Theater's 'Avengers: Infinity War' Cosplay Policy Throws Shade at DC Comics Movies

To celebrate the opening of a new chapter in a beloved franchise, fans are known to dress up as their favorite character to merely attend a screening of the film. While many theaters encourage the behavior, some companies have been forced to put regulations in place so that customers don't distract other theatergoers from enjoying their experience, with one exhibitor using the DC Extended Universe as an example of getting too graphic when it comes to violence and gore.

My local theatre was throwing mad shade when talking about its policy on Infinity War costumes and such. from r/marvelstudios

It's unclear where the above notice was posted, but it reads, "All costumes must be work appropriate; nothing offensive, too revealing or shocking to the senses, such as excessive blood or carnage; after all, this is the Marvel Universe not DC."

The wording about costumes being work appropriate implies that this was a notice left to staff who were preparing to dress up, though the individual who posted the photo claimed they saw it when merely visiting the theater.

Regardless of where the notice appeared, it's clear that this was a jab at the DCEU's tendency to depict heroes on the darker end of the spectrum. While the world of superhero films has gotten more diverse in recent years, delivering audiences a variety of different adventures, the critique that has befallen films like Batman v. Superman: Dawn of Justice and Justice League is that, for characters that are meant to inspire hope, the films themselves seem to be relatively devoid of joy.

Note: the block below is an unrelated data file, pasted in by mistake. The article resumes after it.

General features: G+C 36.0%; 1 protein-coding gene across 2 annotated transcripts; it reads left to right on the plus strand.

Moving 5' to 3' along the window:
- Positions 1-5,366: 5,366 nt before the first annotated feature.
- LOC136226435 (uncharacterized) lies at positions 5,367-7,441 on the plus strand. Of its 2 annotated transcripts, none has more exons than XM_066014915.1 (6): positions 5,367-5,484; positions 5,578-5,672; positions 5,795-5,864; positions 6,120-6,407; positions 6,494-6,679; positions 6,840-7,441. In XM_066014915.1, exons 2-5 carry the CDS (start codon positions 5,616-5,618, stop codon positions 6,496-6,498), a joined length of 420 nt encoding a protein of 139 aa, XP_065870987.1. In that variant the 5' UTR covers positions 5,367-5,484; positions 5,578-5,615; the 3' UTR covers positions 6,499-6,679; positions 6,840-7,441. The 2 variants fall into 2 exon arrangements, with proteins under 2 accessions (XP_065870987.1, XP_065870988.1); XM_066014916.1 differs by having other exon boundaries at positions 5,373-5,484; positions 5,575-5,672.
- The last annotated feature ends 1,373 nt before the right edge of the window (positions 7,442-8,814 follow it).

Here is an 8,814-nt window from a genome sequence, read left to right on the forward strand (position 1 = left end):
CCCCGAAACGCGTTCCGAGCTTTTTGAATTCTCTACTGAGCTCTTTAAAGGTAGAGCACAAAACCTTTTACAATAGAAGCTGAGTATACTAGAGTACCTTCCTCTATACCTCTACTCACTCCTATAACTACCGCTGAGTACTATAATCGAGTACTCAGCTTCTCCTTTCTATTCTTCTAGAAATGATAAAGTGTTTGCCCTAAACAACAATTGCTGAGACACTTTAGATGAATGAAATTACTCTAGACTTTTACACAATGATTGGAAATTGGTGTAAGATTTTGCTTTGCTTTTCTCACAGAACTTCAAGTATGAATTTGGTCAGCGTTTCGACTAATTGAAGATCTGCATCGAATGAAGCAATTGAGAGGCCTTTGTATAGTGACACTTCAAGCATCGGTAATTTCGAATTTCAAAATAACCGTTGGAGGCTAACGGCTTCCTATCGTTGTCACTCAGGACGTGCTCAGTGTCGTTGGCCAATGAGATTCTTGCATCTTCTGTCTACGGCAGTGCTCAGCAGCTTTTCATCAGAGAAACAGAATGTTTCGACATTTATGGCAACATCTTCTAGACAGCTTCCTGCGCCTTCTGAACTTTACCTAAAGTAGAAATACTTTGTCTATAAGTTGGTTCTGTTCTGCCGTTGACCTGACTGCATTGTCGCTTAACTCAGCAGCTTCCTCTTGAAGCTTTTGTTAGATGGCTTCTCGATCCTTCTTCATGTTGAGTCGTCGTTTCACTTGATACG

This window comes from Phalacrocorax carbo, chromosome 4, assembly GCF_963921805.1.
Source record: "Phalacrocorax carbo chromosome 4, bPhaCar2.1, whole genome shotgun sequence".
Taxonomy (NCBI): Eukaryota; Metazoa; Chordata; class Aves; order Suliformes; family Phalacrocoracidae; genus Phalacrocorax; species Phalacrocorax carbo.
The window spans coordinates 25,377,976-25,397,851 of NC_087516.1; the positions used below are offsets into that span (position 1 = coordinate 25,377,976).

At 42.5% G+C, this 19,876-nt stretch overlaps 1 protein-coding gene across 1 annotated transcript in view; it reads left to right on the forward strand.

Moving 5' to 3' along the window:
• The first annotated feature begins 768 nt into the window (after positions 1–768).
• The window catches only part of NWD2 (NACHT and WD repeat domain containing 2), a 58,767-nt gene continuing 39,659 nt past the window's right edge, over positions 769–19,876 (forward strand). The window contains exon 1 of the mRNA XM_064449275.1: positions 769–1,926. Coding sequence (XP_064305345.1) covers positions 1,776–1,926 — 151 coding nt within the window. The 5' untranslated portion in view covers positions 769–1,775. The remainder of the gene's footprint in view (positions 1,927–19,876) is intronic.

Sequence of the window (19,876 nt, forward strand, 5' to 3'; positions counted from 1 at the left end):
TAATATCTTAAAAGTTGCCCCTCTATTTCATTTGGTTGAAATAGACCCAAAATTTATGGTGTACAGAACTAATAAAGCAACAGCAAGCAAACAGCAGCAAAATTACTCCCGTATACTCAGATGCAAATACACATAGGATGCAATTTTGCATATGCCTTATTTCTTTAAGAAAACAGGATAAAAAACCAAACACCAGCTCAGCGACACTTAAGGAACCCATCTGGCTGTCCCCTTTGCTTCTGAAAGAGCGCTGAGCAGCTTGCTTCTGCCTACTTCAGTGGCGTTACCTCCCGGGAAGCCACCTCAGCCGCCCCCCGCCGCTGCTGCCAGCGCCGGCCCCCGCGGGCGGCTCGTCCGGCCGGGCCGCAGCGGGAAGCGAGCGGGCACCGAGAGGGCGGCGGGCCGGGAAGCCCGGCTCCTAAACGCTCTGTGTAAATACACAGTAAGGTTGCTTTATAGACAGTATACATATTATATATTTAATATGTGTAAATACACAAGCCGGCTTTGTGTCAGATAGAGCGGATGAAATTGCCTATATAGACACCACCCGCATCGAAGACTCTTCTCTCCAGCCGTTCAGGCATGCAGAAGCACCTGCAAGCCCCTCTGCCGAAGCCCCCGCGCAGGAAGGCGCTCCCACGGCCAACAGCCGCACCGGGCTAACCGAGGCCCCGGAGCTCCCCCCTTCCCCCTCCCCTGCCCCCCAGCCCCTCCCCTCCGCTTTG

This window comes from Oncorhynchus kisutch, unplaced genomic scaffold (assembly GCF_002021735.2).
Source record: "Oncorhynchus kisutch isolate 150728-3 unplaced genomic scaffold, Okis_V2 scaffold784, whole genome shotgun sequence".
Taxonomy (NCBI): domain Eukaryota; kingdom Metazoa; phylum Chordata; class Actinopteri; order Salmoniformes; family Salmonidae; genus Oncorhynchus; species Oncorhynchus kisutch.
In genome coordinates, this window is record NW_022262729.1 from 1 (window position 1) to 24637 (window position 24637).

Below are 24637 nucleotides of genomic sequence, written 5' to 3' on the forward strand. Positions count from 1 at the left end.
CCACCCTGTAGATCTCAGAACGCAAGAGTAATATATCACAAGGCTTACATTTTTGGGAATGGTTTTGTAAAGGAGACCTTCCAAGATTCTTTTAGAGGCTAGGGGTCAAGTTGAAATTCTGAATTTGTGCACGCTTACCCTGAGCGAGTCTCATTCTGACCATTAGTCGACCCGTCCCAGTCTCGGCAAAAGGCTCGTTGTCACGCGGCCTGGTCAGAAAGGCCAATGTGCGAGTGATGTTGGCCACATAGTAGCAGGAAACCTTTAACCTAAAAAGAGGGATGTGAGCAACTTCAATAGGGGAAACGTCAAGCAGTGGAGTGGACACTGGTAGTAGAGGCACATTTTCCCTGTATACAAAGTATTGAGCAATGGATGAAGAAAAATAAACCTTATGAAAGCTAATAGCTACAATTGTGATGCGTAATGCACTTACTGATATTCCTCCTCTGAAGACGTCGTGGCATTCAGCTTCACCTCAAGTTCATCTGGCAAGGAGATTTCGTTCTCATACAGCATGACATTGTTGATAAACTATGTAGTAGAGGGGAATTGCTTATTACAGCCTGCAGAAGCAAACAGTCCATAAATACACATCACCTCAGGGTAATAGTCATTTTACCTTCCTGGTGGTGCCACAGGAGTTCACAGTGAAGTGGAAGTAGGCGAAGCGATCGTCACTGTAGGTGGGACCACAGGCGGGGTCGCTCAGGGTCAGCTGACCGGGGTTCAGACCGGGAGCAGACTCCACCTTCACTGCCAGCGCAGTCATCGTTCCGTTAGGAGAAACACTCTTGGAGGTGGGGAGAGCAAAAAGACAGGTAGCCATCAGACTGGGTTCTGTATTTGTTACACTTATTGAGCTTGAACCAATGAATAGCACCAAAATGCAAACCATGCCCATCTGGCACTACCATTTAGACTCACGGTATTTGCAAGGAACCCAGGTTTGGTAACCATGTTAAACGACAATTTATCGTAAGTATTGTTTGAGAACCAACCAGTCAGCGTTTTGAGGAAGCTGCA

Two of the most successful and critically-acclaimed superhero films in recent years areDeadpool and Logan, both of which lean heavily into violent subject matter and crass language. One of the reasons this R-rated approach was helpful to the films is that they both depicted characters that were known to be quite violent in the comics, with these films now allowing filmmakers to lean into that violence and not be worried about censorship.

Admittedly, audiences who have seen Avengers: Infinity War know just how massive the body count is for the adventure, though many of those deaths take place off-screen and without an abundance of gore.

Fans can see Avengers: Infinity War in theaters now.

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Other upcoming Marvel Cinematic Universe films include Ant-Man and The Wasp on July 6th, Captain Marvel on March 8, 2019, and the fourth Avengers on May 3, 2019. The sequel to Spider-Man: Homecoming hits on July 5, 2019, and Guardians of the Galaxy Vol. 3 lands in 2020.

Do you think the DCEU is unnecessarily violent? Let us know in the comments below!